By Eric Plaag
Before I say a single word about the latest and last installment of the Harry Potter franchise—Harry Potter and the Deathly Hollows, Part II—let me make it abundantly clear that I harbor a very strong bias in favor of hero stories that actually understand how to get the monomyth right. They are, after all, exceedingly and increasingly rare. For the uninitiated, the monomyth is Joseph Campbell’s complex and too infrequently read model for how ALL good and proper hero stories across a wide array of disparate cultures actually function. Cyclical in nature, the hero’s journey requires the hero to pass through a set of thresholds and challenges on his way to a final battle with the often evil guardian who possesses the elixir or boon that will restore order to the human world.
Most modern stories forget, though, that the really, really scary part for the hero isn’t supposed to be the ugly guardian beast but rather the demons that lurk within. At the zenith of the monomyth cycle, then, is the hero’s confrontation with a father figure, a point at which full understanding finally comes to the hero. “The problem of the hero going to meet the father,” Joseph Campbell wrote in The Hero with a Thousand Faces, “is to open his soul beyond terror to such a degree that he will be ripe to understand how the sickening and insane tragedies of this vast and ruthless cosmos are completely validated in the majesty of Being.” This is a pivotal, indeed crucial moment in Campbell’s model of the hero’s journey, a point when the hero’s entire enterprise hangs in the balance of this confrontation with the contradictions of existence. It is a time in which atonement with the “father” is essential, a resolution that must be achieved before the hero can defeat the guardian and obtain the boon.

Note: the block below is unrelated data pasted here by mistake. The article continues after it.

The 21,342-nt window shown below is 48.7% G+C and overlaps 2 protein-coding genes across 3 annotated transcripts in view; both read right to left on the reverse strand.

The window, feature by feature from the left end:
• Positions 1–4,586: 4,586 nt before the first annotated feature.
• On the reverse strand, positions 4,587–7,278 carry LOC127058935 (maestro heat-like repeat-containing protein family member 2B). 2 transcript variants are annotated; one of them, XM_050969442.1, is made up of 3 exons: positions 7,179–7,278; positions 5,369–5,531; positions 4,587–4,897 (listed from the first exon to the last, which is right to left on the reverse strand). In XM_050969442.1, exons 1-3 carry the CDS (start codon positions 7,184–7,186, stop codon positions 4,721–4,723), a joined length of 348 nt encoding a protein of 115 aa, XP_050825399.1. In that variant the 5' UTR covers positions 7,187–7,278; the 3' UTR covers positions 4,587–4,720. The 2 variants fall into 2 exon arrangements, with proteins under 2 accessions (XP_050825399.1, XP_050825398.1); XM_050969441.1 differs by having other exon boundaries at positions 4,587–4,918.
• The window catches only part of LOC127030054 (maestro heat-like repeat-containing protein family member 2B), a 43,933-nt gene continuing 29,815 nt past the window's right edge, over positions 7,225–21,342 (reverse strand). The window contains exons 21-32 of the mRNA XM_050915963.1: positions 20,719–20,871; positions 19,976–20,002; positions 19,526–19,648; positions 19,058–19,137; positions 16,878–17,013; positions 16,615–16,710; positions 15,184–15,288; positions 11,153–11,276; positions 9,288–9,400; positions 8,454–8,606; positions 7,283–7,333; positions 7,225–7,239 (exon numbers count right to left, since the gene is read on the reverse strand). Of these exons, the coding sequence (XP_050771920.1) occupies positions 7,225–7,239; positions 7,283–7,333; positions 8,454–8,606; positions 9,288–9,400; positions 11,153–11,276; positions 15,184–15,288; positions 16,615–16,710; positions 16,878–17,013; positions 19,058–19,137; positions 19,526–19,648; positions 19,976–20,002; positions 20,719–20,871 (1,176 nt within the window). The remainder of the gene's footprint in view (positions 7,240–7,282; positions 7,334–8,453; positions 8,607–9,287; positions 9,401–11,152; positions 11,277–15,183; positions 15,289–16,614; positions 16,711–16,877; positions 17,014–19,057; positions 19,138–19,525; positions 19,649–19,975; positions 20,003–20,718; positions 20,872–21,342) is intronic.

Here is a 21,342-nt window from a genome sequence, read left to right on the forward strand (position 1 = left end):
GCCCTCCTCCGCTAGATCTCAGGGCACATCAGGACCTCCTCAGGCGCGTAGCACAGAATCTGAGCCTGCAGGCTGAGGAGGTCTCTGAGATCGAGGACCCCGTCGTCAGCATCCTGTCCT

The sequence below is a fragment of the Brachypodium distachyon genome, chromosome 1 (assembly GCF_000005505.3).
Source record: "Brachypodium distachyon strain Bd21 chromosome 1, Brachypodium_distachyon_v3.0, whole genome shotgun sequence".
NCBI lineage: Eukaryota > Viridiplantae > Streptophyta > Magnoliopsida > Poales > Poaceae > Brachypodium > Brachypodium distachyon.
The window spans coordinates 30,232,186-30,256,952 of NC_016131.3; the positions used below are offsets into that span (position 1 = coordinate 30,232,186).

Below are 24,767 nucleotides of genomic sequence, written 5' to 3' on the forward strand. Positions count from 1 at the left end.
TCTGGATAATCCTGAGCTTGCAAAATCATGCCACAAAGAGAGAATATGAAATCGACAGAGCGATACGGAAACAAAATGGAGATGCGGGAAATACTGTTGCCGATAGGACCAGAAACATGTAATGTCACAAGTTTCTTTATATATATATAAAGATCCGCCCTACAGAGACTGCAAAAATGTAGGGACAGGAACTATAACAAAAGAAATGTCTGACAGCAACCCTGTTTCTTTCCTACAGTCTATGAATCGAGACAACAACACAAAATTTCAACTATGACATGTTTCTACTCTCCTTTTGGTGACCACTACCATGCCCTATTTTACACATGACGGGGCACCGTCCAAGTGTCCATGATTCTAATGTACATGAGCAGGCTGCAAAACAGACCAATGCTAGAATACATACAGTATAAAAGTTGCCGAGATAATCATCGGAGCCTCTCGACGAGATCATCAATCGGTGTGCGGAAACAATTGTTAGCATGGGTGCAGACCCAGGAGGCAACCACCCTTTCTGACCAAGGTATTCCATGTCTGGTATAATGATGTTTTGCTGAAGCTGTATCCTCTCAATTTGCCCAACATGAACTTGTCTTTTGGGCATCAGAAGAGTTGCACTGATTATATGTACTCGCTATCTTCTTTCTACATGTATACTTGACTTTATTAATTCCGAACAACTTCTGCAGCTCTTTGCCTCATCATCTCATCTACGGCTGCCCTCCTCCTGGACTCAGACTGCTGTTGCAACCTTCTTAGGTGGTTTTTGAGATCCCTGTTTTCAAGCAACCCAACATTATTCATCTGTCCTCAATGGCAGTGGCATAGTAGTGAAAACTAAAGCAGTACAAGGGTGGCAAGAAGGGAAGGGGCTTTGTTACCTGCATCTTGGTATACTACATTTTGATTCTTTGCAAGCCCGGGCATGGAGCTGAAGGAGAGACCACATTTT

Too often, though, in films and novels that are generated by a Hollywood industry whose purveyors have apparently forgotten how to read, we get stories that do not understand what that atonement requires of the hero. Instead, we get vague realizations of the hero or heroine “finding” him/herself, or long sequences of ever-increasing accomplishments that ultimately lead to our protagonist being “brave” enough to face an external monster. It’s not the external monster that matters, though, not by a long shot. “Atonement consists in no more than the abandonment of that self-generated double monster,” Campbell explains further, “the dragon thought to be God (superego) and the dragon thought to be Sin (repressed id). But this requires an abandonment of the attachment to ego itself, and that is what is difficult.” In short, to complete the final battle of his quest, the hero must often dig within himself to destroy all that he believes to be himself.
Now that I’ve laid all of that out there for you, let me also make it abundantly clear that J. K. Rowling (author of the Potter novels), Steve Kloves (screenplay), and director David Yates must have brushed up on their Campbell recently, because they sure do get this one right. I certainly didn’t anticipate it going in, but Deathly Hallows, Part II (and the whole Potter franchise) should now officially be required viewing for anyone who wants to learn how to do the hero cycle correctly.